2kW x 1 Hour x 0.2187/kwH x 3 heaters = $1.31 to run our heaters for one hour. If we run them for eight hours at night, this comes to $10.50 per night. For a month of this, it will put us out $314.93 if the month has 30 nights.

Our current plan is to run all three heaters in the large common room with the rest of the house sealed off during the day, but only run them for an hour or so at a time. At night, we will put the heaters in the bedrooms on timers and run them from an hour before bedtime to an hour after lights out, then an hour before wake-up time until just after wake-up time (approximately 7:30-8:30).

Erika also spoke with the previous occupants of the house and they were kind enough to tell us their average electric bill. They told us that they were spending $125 every month. This means that they weren't running the heat on electric like us.

07 July, 2011

When life brings you lemons dress them up and play a game

Today the kids and I were invited to lunch at a friend's house. Christine, is a member of St. Simon Peter Parish and kindly welcomed us with open arms. What a treat to be in an actual home with regular home furnishings. We lunched on hamburgers, cookies, chocolate cake, coffee, tea and milk. Fun was had by all, but the crowning touch for the children was picking lemons from her lemon tree. Lemons are in season here now and they are beautiful! Some are the size of large oranges stateside. Everyone got to pick one and bring it home. They were so excited! They immediately gave names to their lemons and starting being absolutely silly. When we pulled up at our house I found myself saying, "If your lemon is now your new best friend, why don't you take him around back and show him the pool?" The lemons enjoyed a tour and a nap on the air mattress with a doll blankie. Oliver's quickly sported a sock hat and I couldn't help but wonder why I packed ANY toys at all in the shipping container when children can entertain themselves with boxes and fruit. I hope the children won't be too upset when their new friends become lemonade or lemon tart tomorrow. video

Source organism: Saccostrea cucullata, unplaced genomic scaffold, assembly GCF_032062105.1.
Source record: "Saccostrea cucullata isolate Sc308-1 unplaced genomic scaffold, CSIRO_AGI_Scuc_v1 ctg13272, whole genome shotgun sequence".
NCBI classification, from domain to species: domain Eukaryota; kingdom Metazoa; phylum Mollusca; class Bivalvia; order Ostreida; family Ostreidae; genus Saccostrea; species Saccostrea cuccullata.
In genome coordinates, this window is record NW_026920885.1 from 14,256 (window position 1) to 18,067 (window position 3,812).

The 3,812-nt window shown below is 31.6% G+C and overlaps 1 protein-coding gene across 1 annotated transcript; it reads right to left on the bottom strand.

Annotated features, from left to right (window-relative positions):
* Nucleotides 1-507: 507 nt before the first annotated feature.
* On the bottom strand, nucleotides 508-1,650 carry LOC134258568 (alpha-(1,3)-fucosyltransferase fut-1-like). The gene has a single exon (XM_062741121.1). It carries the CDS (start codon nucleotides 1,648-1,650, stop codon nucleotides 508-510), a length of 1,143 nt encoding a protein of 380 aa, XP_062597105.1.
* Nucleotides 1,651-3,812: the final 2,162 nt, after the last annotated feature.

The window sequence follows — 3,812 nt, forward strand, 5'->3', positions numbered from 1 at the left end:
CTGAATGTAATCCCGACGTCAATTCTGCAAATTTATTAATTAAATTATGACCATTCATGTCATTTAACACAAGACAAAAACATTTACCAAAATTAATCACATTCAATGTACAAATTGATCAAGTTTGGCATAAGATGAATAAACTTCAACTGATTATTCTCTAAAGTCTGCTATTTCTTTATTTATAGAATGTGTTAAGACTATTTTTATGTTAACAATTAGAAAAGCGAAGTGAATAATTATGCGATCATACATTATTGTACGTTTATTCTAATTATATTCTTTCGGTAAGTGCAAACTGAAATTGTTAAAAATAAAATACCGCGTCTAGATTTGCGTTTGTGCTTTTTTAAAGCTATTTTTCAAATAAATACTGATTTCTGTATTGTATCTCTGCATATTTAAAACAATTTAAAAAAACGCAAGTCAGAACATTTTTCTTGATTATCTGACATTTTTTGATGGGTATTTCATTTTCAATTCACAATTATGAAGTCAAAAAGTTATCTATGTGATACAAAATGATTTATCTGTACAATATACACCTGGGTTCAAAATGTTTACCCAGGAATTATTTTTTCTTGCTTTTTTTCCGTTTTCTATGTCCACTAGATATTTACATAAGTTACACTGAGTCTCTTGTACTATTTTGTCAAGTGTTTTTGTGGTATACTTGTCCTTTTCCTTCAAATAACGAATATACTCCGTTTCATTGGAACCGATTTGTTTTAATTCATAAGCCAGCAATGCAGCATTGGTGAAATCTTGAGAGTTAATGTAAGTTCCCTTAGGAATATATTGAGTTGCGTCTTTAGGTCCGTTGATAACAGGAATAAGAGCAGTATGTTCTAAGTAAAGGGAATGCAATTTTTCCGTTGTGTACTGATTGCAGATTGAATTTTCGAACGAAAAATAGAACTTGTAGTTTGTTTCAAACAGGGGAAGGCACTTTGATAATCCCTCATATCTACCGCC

06 July, 2011

We are the Rieckens and would like to apologize in advance

I am slowly meeting people. I've become accustomed to speaking to strangers in fact. While at the grocery store I often ask the poor person who happens to be in ear shot something inane like, "Excuse me, is this sour cream actually sour cream like you would put on a baked potato?" I've never bought sour cream in what looks like a small carton for whipping cream before. Turns out, just like the kind woman at the store with the lovely accent said, "It's beautiful!" The creamiest (I know this can't be good for me) sour cream.